"Second, working in ways similar to Medu might relieve us of the burden of being politically effective as individuals. It is as a group, an ensemble, even a class, that we can potentially find political power. This simple idea is so easily lost within the contemporary context, especially in the United States, where the primacy of our individuality is celebrated and reified not only by the mainstream, but by counter culture as well…
S: So the Encuentro in Cuba, that became the basis for the first Paredon record?
BD: Well it became also my connection with the world of political singers out there. In a sense, I knew that I had only one or two shots of putting something out from any given movement because we didn’t have the money or resources for more. I had to take the best that I could find and go with it. That’s why there’s such a range for having only 50 titles in the whole label.
If I only had one record from wherever, Chile for example, then I wanted it to be the cutting edge of that. So the Chilean things I have, I have a couple, one I put out without any permissions from anybody. One is a cantata, it’s called Chile: The Siege of Santa Maria de Iquique. At the time I knew nothing about Chilean music except for the Violetta Parra’s children, who were wonderful young performers who came to the Encuentro, so I knew them but I didn’t know anything more about Chilean music. So some Chilean people in New York came to me and said you gotta put something out. They said you gotta put something out and here’s the thing you should put out because it’s this great cantata and it’s all about the Nitrate miners in the Chilean mines. That sounded great! But I had no way of contacting anyone, so I just went ahead and put it out. That’s basically how I did everything. I’d find it and put it out. If I could talk to the person first and make proper arrangements that was fine, but if I couldn’t and it felt urgent to get it out I’d just get it out and make it up later.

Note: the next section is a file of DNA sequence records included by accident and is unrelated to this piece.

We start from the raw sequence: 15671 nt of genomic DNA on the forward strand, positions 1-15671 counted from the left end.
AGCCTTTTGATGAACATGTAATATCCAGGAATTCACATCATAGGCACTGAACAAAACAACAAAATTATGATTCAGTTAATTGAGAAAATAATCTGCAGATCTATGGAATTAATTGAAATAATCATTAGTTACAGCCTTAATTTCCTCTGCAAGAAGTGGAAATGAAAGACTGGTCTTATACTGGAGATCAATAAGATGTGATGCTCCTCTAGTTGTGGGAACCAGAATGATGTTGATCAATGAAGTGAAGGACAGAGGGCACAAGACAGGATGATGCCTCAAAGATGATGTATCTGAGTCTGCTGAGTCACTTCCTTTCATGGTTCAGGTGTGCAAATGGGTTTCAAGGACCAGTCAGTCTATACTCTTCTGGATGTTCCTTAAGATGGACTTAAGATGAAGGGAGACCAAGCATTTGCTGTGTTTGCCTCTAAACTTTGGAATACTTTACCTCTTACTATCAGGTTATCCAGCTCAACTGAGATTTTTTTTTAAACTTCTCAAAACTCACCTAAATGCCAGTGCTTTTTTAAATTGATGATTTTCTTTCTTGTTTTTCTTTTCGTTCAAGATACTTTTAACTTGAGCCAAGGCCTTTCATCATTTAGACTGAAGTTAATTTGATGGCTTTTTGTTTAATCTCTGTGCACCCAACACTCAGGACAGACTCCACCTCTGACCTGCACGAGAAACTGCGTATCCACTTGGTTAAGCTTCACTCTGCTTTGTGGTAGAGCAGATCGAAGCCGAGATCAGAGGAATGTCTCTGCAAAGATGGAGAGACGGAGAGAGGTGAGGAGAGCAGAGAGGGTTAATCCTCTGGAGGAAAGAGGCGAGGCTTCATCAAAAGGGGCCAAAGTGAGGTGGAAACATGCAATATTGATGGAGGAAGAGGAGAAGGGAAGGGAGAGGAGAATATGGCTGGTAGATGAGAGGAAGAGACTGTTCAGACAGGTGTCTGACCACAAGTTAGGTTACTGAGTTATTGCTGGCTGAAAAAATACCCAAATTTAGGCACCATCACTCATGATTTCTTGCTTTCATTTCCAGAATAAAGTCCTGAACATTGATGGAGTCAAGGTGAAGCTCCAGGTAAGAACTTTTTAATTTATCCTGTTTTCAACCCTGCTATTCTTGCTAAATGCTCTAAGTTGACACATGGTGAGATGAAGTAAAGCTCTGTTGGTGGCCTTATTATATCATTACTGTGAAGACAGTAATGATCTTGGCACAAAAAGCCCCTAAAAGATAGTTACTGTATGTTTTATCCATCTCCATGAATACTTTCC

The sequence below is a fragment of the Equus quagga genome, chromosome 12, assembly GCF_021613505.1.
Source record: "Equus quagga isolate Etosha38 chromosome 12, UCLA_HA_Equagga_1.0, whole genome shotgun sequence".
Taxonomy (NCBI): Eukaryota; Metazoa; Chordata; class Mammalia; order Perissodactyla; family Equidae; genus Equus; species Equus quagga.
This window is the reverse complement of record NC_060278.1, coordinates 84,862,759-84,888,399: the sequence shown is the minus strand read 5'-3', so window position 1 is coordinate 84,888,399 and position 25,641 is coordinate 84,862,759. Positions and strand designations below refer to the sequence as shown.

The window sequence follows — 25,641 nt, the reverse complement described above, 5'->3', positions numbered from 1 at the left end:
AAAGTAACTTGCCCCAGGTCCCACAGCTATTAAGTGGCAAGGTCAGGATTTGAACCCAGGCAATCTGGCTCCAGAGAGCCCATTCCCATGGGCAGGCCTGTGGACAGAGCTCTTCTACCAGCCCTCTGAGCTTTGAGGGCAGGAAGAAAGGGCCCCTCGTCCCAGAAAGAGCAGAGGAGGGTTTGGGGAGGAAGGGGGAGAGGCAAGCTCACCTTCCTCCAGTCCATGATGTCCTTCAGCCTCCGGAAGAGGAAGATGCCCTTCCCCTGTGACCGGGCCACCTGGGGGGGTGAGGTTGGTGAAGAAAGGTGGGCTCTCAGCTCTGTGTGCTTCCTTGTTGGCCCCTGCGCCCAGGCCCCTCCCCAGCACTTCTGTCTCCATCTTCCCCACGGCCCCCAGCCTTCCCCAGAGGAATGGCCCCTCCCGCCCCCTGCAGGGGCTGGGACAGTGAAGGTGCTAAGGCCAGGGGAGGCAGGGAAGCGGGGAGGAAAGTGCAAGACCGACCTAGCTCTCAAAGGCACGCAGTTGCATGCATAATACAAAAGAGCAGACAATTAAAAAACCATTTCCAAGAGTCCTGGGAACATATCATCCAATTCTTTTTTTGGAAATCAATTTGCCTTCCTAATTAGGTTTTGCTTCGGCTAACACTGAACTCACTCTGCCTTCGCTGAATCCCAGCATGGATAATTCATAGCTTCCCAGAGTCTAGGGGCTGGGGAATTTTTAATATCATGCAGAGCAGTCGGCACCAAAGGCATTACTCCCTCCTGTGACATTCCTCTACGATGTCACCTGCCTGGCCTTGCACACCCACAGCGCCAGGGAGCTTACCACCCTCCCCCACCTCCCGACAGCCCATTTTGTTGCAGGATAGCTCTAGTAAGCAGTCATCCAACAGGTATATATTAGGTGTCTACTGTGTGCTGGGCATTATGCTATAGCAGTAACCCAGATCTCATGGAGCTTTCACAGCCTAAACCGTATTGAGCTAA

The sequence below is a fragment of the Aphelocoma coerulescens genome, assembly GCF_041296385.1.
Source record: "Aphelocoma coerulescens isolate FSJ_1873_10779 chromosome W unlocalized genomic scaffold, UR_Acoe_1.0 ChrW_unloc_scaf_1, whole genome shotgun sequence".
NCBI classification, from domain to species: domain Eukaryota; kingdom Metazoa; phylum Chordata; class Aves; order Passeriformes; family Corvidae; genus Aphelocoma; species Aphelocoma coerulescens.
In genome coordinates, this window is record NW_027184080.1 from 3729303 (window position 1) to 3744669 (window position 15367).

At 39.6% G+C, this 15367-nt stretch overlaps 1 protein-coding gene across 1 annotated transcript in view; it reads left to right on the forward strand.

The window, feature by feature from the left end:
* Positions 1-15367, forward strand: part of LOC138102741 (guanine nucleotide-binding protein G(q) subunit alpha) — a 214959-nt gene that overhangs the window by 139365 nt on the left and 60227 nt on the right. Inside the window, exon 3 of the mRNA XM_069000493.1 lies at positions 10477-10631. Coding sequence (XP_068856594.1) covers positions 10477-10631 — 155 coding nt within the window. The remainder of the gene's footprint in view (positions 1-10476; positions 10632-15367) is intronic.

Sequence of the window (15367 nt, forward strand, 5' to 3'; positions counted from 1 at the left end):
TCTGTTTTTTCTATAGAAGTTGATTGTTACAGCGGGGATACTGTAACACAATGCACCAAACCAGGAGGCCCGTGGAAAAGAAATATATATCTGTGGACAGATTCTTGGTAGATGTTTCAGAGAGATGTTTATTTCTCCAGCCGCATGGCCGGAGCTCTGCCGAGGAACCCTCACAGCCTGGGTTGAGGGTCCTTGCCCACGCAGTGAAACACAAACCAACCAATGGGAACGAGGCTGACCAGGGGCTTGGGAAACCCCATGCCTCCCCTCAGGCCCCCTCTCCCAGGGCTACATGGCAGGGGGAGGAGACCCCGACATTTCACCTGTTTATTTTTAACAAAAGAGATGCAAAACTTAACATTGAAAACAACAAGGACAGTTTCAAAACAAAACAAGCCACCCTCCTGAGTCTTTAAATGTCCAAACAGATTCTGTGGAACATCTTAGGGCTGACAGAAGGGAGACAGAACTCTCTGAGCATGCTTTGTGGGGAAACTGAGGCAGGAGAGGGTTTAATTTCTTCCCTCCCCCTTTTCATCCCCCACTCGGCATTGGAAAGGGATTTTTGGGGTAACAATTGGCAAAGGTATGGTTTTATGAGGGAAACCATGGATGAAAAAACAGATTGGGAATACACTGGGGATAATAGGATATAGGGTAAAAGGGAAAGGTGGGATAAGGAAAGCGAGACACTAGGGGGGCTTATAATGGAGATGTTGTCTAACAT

The new Signal is almost almost finished. Just going over proofs of the pages now, very excited for this issue with features on the Medu Arts Ensemble, Paredon Records, the Quebec Spring, a Surrealist/anarcho-communist carnival game, Yugoslavian partisan memorials, and more!